The food subsidy system is an integral part of Egypt’s long-term policy for political stability and social support. A new report has highlighted its faults however, claiming it facilitates leakage and uneven distribution, leaving’s Aaron Priel to ask if the much-needed system will ever actually achieve all it promises.

Egypt’s food subsidy system has been a mainstay of the government’s long-term policy of promoting social equity and political stability. It is a major component of the social safety net for the poor, guaranteeing the availability of affordable staples and mitigating the adverse effects of recent economic reform and structural adjustment.

“The cost of the system has declined considerably from 14% of government expenditures in 1980/81 to 5.6% in 1996/97. The absolute cost, however, remains high: in 1996/97 the total cost was 3.74b Egyptian pounds (LE), or about US$1.1bn,” according to a report entitled The Egyptian Food Subsidy System: Structure, Performance and Options for Reform, published by the Washington-based International Food Policy Research Institute (IFPRI).

The report evaluates the economic, political, and technical feasibility of reducing costs while improving or maintaining the welfare of the poor. The report addresses five questions:

  • How well does the present system target the poor?

  • How much leakage occurs – the pilferage of subsidised foods in the distribution channel?

  • At what cost does the government transfer income to the needy?

  • How can subsidies be better targeted to the needy?

  • What are the politically feasible options for reform?

The subsidy system includes 4 foods: baladi bread, wheat flour, sugar and cooking oil. Baladi bread and wheat flour are available to consumers of all income levels, without restrictions. Sugar and cooking oil are targeted – they are available only to those with ration cards. “In principle, higher-income households should get low-subsidy red ration cards and lower-income households should get high-subsidy green cards,” the report notes.

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Subsidies for the non-needy

The report asserts that the present system does not target the poor as well as it should’ however. Subsidy benefits are distributed almost evenly across income groups: 1% of the population receives, more or less, 1% of the benefits. This distribution pattern is quite similar to that of the early 1980s and reveals that the majority of the benefits accrue to the non-needy. “Poor targeting combined with system leakage led to only about one-third of the subsidy going to the needy. Of this, baladi bread accounted for 65%; wheat flour, 13%; sugar, 12%; and cooking oil, 10%.”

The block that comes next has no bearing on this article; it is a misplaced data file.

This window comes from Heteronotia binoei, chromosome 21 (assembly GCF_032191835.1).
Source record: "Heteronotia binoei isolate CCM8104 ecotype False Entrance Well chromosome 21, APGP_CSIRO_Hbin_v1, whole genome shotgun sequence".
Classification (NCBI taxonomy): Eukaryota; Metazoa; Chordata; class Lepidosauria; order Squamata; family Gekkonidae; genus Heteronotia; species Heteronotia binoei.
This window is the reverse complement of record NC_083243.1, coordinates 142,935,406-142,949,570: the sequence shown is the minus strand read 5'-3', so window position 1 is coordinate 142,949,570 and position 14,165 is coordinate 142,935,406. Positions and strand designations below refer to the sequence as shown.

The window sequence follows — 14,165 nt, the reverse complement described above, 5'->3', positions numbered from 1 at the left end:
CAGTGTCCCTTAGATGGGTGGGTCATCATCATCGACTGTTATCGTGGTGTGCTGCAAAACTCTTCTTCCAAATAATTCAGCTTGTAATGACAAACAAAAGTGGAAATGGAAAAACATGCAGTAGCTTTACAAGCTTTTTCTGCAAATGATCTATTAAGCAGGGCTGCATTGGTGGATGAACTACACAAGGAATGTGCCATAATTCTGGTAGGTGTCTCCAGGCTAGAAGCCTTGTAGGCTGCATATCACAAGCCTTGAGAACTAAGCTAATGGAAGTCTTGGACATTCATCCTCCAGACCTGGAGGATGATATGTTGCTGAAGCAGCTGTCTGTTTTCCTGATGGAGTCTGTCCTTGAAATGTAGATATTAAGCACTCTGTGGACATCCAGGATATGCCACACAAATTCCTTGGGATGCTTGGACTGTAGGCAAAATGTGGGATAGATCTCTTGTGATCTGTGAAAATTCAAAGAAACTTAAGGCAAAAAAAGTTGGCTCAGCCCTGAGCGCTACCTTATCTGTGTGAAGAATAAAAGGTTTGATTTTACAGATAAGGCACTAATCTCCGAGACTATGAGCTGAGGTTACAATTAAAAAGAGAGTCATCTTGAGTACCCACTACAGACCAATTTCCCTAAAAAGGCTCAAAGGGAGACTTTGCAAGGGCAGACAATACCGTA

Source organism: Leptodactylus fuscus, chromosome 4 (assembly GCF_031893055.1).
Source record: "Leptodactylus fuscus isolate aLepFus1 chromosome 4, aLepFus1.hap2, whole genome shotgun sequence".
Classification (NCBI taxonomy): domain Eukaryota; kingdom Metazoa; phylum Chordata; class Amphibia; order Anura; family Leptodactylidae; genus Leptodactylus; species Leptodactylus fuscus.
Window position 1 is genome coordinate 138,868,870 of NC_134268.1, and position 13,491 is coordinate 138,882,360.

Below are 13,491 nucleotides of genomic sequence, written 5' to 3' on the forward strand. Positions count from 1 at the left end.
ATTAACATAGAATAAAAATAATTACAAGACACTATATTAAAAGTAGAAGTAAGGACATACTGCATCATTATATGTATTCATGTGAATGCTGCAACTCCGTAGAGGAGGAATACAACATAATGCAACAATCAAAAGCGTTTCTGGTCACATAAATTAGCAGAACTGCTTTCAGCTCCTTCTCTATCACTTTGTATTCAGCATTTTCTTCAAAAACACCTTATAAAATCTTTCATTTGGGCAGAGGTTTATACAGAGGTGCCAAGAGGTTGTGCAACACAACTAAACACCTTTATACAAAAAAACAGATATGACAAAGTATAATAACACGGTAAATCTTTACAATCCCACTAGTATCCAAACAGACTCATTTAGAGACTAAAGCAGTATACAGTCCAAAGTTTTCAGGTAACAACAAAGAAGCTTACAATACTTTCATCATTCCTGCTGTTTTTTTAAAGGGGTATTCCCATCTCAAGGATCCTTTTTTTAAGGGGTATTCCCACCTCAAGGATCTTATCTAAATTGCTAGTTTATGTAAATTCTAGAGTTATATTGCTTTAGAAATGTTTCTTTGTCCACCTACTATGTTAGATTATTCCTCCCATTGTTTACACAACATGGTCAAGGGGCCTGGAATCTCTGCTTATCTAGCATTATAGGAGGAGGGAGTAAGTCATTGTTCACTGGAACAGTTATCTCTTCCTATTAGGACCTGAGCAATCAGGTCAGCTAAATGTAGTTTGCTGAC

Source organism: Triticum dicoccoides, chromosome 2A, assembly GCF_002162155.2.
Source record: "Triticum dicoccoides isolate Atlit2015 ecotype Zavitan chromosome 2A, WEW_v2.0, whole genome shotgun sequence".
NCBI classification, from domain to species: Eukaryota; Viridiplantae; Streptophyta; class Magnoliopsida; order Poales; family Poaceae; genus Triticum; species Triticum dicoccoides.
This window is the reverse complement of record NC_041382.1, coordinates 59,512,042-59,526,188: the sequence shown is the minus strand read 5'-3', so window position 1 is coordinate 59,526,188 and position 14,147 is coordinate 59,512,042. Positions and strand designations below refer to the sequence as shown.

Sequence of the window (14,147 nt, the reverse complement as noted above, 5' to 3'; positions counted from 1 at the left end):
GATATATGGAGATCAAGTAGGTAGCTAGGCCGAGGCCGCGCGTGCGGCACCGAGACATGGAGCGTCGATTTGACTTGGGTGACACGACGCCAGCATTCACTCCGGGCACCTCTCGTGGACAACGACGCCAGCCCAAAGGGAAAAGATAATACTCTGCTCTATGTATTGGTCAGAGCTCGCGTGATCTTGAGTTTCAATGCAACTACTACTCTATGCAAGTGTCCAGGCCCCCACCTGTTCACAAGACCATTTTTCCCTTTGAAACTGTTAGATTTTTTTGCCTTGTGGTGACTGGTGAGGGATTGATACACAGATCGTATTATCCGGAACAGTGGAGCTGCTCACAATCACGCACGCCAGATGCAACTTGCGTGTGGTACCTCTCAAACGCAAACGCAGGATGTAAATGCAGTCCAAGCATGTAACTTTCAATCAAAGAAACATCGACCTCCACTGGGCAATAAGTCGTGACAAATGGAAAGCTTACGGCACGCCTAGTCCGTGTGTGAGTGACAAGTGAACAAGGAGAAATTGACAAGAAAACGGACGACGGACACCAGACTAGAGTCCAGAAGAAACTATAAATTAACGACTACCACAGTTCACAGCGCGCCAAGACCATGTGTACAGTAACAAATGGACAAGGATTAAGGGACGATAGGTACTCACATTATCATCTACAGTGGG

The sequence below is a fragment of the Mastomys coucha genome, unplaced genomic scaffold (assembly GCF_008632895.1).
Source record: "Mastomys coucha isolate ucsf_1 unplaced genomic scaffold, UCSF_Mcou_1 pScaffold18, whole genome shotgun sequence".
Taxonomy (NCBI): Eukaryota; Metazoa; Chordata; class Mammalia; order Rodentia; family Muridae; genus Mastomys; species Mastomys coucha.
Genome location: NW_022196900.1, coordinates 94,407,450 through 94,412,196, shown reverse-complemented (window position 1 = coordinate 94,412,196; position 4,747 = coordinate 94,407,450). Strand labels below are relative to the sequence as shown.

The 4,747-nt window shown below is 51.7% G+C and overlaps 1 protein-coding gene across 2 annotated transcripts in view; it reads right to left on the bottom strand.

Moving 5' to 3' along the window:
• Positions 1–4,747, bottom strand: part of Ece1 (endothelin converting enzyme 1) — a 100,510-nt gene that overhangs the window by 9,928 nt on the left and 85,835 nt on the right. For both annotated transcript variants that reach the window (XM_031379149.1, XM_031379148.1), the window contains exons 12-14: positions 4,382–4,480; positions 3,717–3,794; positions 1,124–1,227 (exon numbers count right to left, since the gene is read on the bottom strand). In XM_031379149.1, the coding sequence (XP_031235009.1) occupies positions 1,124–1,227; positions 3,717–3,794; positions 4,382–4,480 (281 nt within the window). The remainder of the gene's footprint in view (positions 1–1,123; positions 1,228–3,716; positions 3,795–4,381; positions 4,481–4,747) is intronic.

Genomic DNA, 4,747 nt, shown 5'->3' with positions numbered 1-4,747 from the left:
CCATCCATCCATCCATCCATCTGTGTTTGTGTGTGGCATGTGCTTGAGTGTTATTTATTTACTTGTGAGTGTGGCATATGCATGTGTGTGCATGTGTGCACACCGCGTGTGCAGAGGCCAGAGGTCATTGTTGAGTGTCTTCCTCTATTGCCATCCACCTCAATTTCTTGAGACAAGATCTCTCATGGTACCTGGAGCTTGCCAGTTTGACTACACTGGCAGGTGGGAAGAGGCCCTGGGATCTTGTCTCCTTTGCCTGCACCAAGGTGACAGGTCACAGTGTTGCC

Baladi bread and wheat flour accounted for about 77% of the subsidy in 1997. The untargeted system for these goods allows all consumers to benefit, but the IFPRI argues that it is an “expensive way to improve the food security and nutrition of the poor”. It adds that sugar and cooking oil subsidies are not well targeted. A majority of the wealthy households, about 71% of households in the top three quintiles, carry the high-subsidy green rations cards. “These households receive about 62% of the rationed subsidy benefits. On the other hand, about 10% of needy households hold the low-subsidy red cards, and about 14% of poor households have no card of any kind,” the report says.

Better targeting the poor

IFPRI claims that food subsidies can be better targeted to the poor. For this to occur, several new measures must be implemented. Firstly, baladi bread distribution outlets should be concentrated in poor neighbourhoods. Rural areas, and other areas where poverty is concentrated, should receive higher shares of total food subsidies.  To reduce leakage, the government should mix maize flour with baladi wheat flour at flourmills. Meanwhile, the ration card system for sugar and cooking oil should provide high-subsidy green cards only to low income households, and ensure that the green cards of non-needy families are converted to low-subsidy red cards. To ensure this is properly done, a proxy means test, which relies on indicators highly correlated with household income, should be applied to distinguish poor from non-poor households.

Reforms are feasible

IFPRI maintains that a number of the reforms are administratively and politically feasible. “Because there is no pressing need for far-reaching change, government officials and various stakeholders believe that extreme measures such as increasing the baladi bread price to eliminate the subsidy or targeting bread subsidies by using food stamps or coupons are unrealistic,” the report says.

The feasible reforms can be divided into two groups, based on the degree of political opposition they would probably encounter. IFPRI adds that the policies that are likely to meet little opposition include revamping the ration card system by decreasing rationed food subsidies for the non-needy, and mixing maize flour with baladi wheat flour at the milling site to reduce leakage.

Options that would engender greater opposition are those of eliminating the sugar and oil subsidies, targeting bread outlets to poor neighbourhoods, and reallocating supplies to the governorates? according to their poverty levels. “The losses the non-needy would incur from these reforms do not appear to be large. Therefore, these options are feasible if the political will exists to implement them,” IFPRI concludes.

By Aaron Priel, correspondent